Like

  6. caribbeantradelaw February 10, 2016 at 6:40 AM #

    @David, many thanks! We hope this will help clear up some of the misunderstandings about the amended Act.

    Like

  7. caribbeantradelaw February 10, 2016 at 6:48 AM #

    @Caswell, just to set the record straight. This article was a product of research. We read and compared both the existing Act and the amendment bill, as well as UN reports on legislative good practices in regards to domestic violence protection. You may disagree with our views and you are perfectly entitled to your opinion, but there is no need to falsely imply that our views are merely parroted and that we did not do the requisite research.

    Like

  8. St George's Dragon February 10, 2016 at 8:04 AM #

    Not sure about this: http://www.hud.ac.uk/news/2016/january/400000euseriousgamesprojecttocombatdomesticviolence.php
    Will it achieve anything?

    Like

  9. Well Well & Consequences February 10, 2016 at 10:22 AM #

    “This will fund a multi-faceted investigation of domestic violence in the Caribbean countries of Grenada and Barbados. The research will be mirrored in the UK by another member of the team, Gill Kirkman, (pictured far right) who is Subject Leader in Social Work at the University’s School of Human and Health Sciences. Also taking part in the project is Reader in Criminal Psychology Dr Daniel Boduszek.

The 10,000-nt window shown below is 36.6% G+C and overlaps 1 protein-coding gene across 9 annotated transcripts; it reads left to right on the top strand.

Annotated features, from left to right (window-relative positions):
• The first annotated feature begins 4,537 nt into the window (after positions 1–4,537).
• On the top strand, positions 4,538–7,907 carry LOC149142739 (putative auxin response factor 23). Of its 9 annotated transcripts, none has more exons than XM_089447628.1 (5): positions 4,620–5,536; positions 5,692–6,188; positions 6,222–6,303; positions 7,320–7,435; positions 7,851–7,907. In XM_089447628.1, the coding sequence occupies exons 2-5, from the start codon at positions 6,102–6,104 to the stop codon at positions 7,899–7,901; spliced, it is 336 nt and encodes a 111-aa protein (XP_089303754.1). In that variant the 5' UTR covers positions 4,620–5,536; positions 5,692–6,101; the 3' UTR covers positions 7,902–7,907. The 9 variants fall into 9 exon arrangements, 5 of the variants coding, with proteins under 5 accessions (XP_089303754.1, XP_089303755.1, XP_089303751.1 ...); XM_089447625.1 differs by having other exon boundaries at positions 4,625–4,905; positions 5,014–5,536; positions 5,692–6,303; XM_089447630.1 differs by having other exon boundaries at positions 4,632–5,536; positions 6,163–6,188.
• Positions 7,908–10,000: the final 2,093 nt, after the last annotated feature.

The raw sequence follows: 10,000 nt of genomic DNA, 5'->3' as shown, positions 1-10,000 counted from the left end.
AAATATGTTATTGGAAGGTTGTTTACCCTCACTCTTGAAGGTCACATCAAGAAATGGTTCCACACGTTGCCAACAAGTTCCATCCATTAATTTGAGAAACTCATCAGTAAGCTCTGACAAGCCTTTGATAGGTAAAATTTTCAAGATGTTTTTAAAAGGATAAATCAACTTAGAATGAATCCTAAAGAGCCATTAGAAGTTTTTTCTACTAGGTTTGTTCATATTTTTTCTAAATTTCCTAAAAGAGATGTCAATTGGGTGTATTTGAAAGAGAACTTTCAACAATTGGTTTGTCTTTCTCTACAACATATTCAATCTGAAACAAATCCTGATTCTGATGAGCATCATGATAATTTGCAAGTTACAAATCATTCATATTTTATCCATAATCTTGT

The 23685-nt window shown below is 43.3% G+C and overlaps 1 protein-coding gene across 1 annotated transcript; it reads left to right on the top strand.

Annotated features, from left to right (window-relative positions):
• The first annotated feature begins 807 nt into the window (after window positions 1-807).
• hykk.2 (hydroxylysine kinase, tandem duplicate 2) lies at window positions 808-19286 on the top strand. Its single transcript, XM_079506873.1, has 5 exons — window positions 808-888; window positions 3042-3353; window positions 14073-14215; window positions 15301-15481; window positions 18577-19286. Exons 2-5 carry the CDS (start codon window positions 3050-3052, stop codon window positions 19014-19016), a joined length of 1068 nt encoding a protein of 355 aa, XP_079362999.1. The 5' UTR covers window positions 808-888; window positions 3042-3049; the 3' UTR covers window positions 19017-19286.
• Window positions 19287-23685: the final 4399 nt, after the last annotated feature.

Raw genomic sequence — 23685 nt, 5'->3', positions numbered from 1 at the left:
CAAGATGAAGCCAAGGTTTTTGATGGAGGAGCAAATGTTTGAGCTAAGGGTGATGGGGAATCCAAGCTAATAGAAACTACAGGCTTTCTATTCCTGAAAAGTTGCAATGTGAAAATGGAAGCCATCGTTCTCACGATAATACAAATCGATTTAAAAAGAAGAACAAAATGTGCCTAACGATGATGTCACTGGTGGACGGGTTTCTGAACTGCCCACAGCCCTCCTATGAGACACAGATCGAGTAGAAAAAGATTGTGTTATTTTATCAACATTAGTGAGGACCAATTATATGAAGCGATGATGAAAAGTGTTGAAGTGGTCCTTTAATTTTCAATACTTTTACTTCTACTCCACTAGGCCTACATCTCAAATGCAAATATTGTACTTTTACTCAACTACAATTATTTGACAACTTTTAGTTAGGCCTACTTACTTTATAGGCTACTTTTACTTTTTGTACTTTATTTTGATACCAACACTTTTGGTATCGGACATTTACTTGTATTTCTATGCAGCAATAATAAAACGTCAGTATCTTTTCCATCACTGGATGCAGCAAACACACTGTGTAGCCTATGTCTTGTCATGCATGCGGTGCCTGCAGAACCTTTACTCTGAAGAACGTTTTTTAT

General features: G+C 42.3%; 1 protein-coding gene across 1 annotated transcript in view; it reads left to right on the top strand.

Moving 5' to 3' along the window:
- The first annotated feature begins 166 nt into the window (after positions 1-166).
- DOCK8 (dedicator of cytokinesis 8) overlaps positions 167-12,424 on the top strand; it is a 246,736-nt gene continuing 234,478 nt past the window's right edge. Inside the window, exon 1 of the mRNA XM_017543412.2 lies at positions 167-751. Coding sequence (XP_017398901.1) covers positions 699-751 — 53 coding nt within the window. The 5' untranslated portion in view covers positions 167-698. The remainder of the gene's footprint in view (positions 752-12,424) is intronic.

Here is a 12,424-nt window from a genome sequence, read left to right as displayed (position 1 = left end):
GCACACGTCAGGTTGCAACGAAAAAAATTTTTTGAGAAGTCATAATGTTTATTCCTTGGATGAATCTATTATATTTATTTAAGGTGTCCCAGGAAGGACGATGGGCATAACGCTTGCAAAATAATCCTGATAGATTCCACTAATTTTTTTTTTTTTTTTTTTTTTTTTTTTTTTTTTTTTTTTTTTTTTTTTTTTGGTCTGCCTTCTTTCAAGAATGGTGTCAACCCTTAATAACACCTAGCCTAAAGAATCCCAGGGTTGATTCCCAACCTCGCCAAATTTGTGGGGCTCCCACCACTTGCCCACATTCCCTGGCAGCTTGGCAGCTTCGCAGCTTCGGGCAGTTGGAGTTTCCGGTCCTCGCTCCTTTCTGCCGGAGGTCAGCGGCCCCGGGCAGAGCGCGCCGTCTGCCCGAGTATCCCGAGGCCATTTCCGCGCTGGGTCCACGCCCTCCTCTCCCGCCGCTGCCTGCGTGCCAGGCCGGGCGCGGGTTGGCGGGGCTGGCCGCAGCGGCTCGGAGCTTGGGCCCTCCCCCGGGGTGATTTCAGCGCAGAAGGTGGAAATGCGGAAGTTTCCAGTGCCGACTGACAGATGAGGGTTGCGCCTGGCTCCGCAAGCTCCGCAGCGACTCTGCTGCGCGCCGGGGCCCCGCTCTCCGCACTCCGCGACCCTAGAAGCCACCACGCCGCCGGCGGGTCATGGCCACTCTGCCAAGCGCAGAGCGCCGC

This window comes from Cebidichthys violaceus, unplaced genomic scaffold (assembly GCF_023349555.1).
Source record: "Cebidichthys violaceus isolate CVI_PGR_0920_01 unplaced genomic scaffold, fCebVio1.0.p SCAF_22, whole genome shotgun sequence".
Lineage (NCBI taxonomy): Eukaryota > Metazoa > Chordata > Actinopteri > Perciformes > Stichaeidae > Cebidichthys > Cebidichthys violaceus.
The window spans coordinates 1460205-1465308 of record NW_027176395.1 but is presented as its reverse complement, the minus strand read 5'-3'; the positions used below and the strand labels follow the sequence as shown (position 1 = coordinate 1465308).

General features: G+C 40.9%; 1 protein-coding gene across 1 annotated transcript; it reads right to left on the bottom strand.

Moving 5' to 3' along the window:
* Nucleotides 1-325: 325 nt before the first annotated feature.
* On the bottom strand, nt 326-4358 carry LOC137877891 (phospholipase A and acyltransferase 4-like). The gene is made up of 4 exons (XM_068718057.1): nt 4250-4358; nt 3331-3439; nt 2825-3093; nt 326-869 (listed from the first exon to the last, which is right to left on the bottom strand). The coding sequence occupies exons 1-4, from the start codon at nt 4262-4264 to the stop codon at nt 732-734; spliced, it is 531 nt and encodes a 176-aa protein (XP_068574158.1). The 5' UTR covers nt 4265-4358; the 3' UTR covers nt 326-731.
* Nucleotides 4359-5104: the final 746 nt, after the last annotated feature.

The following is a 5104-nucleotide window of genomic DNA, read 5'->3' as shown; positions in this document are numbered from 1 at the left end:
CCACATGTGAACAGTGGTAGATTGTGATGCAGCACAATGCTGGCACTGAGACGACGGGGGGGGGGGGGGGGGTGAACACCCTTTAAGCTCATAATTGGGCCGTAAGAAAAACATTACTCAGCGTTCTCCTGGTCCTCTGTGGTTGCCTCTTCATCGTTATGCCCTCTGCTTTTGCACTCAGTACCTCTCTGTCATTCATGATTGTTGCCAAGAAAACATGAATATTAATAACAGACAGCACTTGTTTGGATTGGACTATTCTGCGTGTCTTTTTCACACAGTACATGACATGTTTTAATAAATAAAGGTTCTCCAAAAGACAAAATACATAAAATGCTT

► Pictured (l-r) Professor Minhua Ma, Professor Adele Jones and senior lecturer Gill Kirkman

    Data will be used to develop an interactive, role-playing computer game designed to educate and influence attitude change among potential perpetrators of violence while seeking to empower those who are at risk of victimisation.”

    The above copied from Wily’s post…..at this stage they have to try everything, too many backward people with myopic views are in charge, the situation has become critical, education has done nothing for them, hence the present chaos and stupidity being publicly displayed by those who are paid to protect and make things better.

    Like

  10. Zoe February 10, 2016 at 10:36 AM #

    No man has any right to hit, strike, or beat a woman; however, there are many underlying reasons, explanations, NOT justification, for why some men are driven to violence against their spouse, girlfriend, and none of this is being discussed, it is automatically presumed that the man, just decides, without any cause whatsoever, to beat his woman.

    Women, many of them, can be extremely provocative towards their men; NO matter how good the man is towards his woman, NO matter what he gives or does for her, she is never pleased or satisfied, because, it is extremely difficult to please a woman.

    The Creator of us ALL, in His Word, the Bible, says: